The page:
During the bitter debate in the SP on Asian exclusion (1907-12), Untermann and Hunter argued that race wars were normal mechanisms of natural selection and that to oppose restrictions was utopian and unscientific, ignoring “the inevitable logic of events.”
Morris Hillquit opposed such blatant racism, but argued, for “economic” reasons, for the exclusion of immigrants from “such races and nations as have not yet drawn into the sphere of modern production.”
By the way, this position, adopted by the American SP, was rejected by the Stuttgart conference of the Second International (1907). Eugene Debs was an outspoken opponent of the exclusionists, whose positions he considered to be unsocialistic, reactionary and outrageous, but he ignored any specific grievances: “the class struggle is colorless.”
A similar debate took place around Blacks. While William English Walling, one of the founders of the NAACP, sharply criticized racism, anti-immigration and eugenics, as well as the whole evolutionist anthropology inherited from Spencer and Morgan, for people like Berger and Arne Blacks were a “lower race,” “centuries behind in social evolution.”
Among the outsiders of evolution, women were the only group sufficiently numerous and organized to fight back against the “scientific” established wisdom, which defined women as biologically inferior (because of maternity).
In their journal Socialist Women (1907-13), feminist socialists tried to use Darwin and Spencer for their own cause, and to reconcile women’s biological nature with their social mission: a double-edged sword! Lide Parce referred to Engels’ celebration of matriarchy to argue that the “mother-spirit of altruism,” applied to social organization, would lead to socialism.
The next generation of socialist intellectuals, which emerged around 1912, challenged the scientific and inevitabilist cast of mind of the Socialist Party, as well as the apparent congruence between Marxist “laws” and evolutionist models.
In different ways Max Eastman, Walter Lippmann, Louis Fraina, Robert Lowie and W.E. Walling rebelled against passive evolutionary fatalism, and substituted Bergson, Sorel, Nietzsche, Dewey and Boas for Darwin, Spencer and Ferri. They used pragmatism and relativism–but not Marxism (with few exceptions)–to criticize the fallacy of “growing into” socialism, and denounced pseudo-scientific racism, antifeminism and eugenics.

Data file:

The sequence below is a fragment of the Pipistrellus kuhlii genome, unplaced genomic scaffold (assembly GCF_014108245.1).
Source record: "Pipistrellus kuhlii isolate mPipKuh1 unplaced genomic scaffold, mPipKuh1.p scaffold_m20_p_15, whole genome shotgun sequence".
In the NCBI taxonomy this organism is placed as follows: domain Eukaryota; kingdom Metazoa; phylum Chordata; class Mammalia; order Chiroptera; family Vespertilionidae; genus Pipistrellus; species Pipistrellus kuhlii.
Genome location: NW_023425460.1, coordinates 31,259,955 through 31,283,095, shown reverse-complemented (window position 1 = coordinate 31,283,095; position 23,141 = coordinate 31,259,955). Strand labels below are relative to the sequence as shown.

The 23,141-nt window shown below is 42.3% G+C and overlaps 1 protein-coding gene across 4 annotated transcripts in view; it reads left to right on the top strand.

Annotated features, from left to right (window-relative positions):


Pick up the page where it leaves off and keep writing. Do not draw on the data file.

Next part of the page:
They tried to lay the basis of an activist scientific socialism, freed from the grip of Victorian evolutionism, but soon after World War I most became deradicalized, with the exception of Eastman and Fraina, who gravitated toward the communist movement.
Evolutionism also left its imprint in socialist novels, including those of the revolutionary socialist Jack London, whose mind was a contradictory mixture of Darwin, Spencer, Nietzsche and Marx: brotherhood of man and anti-Asiatic racism.
In his famous Iron Heel (1907) London suggests that Darwinian beast is called forth by class conflict, which makes the capitalist become “a growling pack” and the people of the abyss a mob of “apes and tigers.” Although some of his best socialist novels, like South of the Slot, portray the intellectual siding with the workers, London himself resisted such a full commitment to a class that he regarded ambivalently through the distorted lens of evolutionary theory.
The most brilliant–although hardly known as a socialist intellectual–was probably Robert Lowie, a Vienna-born young anthropologist. A follower of Franz Boas’ relativist anthropology, Lowie dismissed social evolution as “un-historical” and insisted that each culture is a unique historical product. Together with W.E.B. Du Bois, he fought against “scientific” racism, arguing that, since cultural evolution is not unilinear, there is no reason for a cultural ranking of races.
As a revolutionary socialist, Lowie invoked historical particularism against anti-Bolsheviks who denied the possibility of a Russian socialist revolution before the evolutionary stage of capitalism. And last, but not least, he pointed to the links between “scientific” racism and antifeminism, insisting on the cultural variability of women’s roles–against the theories of feminine evolutionary uniqueness that were used by early feminists.
These ideas sound astonishingly modern in 1997, but did not have much influence on the socialist movement at that time and were soon forgotten. Lowie himself drifted away from socialism during the ’20s.
While Pittenger does not provide us with an explanation for the evolutionist degradation of socialism–which is of course not an exclusively American phenomena–his book is a most insightful rediscovery of a forgotten chapter of U.S. socialism.
ATC 66, January-February 1997